Kyle M. Fargen and Brian L. Hoh
Maryam Rahman, Gregory J. Velat, Brian L. Hoh and J Mocco
Cerebral venous sinus thrombosis (CVST) is an increasingly diagnosed disease with a wide range of symptoms, ranging from a mild headache to cerebral herniation. A potentially devastating syndrome, CVST has been associated with a mortality rate of 6–10%. In prospective studies, the overall rate of death and dependency from CVST ranges from 8.8 to 44.4%. Systemic anticoagulation remains the first-line treatment. However, a percentage of patients deteriorate despite medical therapy. These cases have resulted in the development of thrombolysis or endovascular treatment for CVST. Initial reports of the use of endovascular treatment of CVST have been promising. However, enthusiasm for the use of endovascular thrombolysis and thrombectomy should be tempered by an understanding of possible risks such as intracerebral hemorrhage and/or vessel dissection. The authors review the literature regarding endovascular treatment of CVST with a description of the chemical and mechanical thrombolytic techniques.
Kyle M. Fargen and Brian L. Hoh
Brian M. Corliss, Adam J. Polifka, Neil S. Harris, Brian L. Hoh and W. Christopher Fox
Inhibition of platelet aggregation is vital to preventing thromboembolic complications related to stent placement in endovascular neurosurgery, but excessive inhibition potentiates hemorrhagic complications. Recent evidence suggests an ideal inhibition range of 70–150 P2Y12 response units (PRU) as measured on the VerifyNow assay, which relies on photometric measurements of platelet aggregation. Thromboelastography (TEG) with platelet mapping (PM) is an alternative assay that directly measures clot formation and mechanical strength. This study compares the results of PRU to TEG-PM.
Patients with simultaneous or near-simultaneous PRU and TEG-PM results who underwent cervical carotid artery stenting, intracranial stent-assisted aneurysm coiling, or flow diversion at the authors’ institution between August 2015 and November 2016 were identified. PRU results were compared with the TEG maximal amplitude (MA) attributable to adenosine diphosphate (ADP) activity (MA-ADP) as measured by TEG-PM. Platelet inhibition was considered therapeutic for MA-ADP values < 50 mm or PRU < 194. The Pearson correlation coefficient was calculated, and the sensitivity and specificity of PRU were calculated assuming that the results of TEG-PM reflected the true degree of platelet inhibition.
Twenty-three patients were identified with a total of 37 matched sets of TEG-PM and PRU. Three of these pairs were excluded due to anemia outside of the PRU manufacturer’s recommended range. The Pearson correlation coefficient for these values was 0.50 (p = 0.0026). The prevalence of clopidogrel nonresponders determined by TEG-PM (9%) matched reported rates (5%–12%); PRU demonstrated much higher prevalence (39%). For detecting a therapeutic level of platelet inhibition, PRU demonstrated a sensitivity of 0.59, specificity of 0.50, positive predictive value of 0.95, and negative predictive value of 0.07. Ideal inhibition was concordant in only 25% of observations in which at least one of the results was ideal.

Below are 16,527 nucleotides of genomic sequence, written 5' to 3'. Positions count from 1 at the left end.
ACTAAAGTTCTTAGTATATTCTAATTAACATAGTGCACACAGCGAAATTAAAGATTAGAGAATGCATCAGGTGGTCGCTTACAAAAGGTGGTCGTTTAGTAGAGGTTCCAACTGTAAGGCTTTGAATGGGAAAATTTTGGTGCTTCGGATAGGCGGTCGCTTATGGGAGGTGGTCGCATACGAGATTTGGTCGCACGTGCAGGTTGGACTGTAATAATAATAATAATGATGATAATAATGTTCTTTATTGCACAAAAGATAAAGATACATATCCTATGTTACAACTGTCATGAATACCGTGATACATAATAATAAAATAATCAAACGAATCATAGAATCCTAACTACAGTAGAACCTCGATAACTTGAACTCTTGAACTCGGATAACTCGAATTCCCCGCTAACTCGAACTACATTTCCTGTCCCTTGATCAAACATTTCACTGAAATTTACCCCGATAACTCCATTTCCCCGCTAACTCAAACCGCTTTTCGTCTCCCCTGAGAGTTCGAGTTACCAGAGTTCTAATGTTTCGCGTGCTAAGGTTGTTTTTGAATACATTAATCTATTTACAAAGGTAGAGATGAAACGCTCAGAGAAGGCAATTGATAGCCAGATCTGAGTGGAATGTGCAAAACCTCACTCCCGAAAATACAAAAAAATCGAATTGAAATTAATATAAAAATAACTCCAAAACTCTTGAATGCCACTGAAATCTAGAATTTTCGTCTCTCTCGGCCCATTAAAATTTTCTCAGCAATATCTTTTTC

Agreement between TEG-PM and PRU regarding the degree of platelet inhibition is poor. PRU likely overestimates clopidogrel resistance, as 93% of patients with PRU > 194 demonstrate a therapeutic level of platelet inhibition on TEG.
Brian L. Hoh, Christopher M. Putman, Ronald F. Budzik, Bob S. Carter and Christopher S. Ogilvy
Object. Certain intracranial aneurysms, because of their fusiform or complex wide-necked structure, giant size, or involvement with critical perforating or branch vessels, are unamenable to direct surgical clipping or endovascular coil treatment. Management of such lesions requires alternative or novel treatment strategies. Proximal and distal occlusion (trapping) is the most effective strategy. In lesions that cannot be trapped, alteration in blood flow to the “inflow zone,” the site most vulnerable to aneurysm growth and rupture, is used.
Methods. From 1991 to 1999 the combined neurosurgical—neuroendovascular team at the Massachusetts General Hospital (MGH) managed 48 intracranial aneurysms that could not be clipped or occluded. Intracavernous internal carotid artery aneurysms were excluded from this analysis. By applying a previously described aneurysm rupture risk classification system (MGH Grades 0–5) based on the age of the patient, aneurysm size, Hunt and Hess grade, Fisher grade, and whether the aneurysm was a giant lesion located in the posterior circulation, the authors found that a significant number of patients were at moderate risk (MGH Grade 2; 31.3% of patients) and at high risk (MGH Grades 3 or 4; 22.9%) for treatment-related morbidity. The lesions were treated using a variety of strategies—surgical, endovascular, or a combination of modalities. Aneurysms that could not be trapped or occluded were treated using a paradigm of flow alteration, with flow redirected from either native collateral networks or from a surgically performed vascular bypass. Overall clinical outcomes were determined using the Glasgow Outcome Scale (GOS). A GOS score of 5 or 4 was achieved in 77.1%, a GOS score of 3 or 2 in 8.3%, and death (GOS 1) occurred in 14.6% of the patients. Procedure-related complications occurred in 27.1% of cases; the major morbidity rate was 6.3% and the mortality rate was 10.4%. Three patients experienced aneurysmal hemorrhage posttreatment; in two patients this event proved to be fatal. Aneurysms with MGH Grades 0, 1, 2, 3, and 4 were associated with favorable outcomes (GOS scores of 5 or 4) in 100%, 92.8%, 71.4%, 50%, and 0% of instances, respectively.
Conclusions. Despite a high incidence of transient complications, intracranial aneurysms that cannot be clipped or occluded require alternative surgical and endovascular treatment strategies. In those aneurysms that cannot safely be trapped or occluded, one approach is the treatment strategy of flow alteration.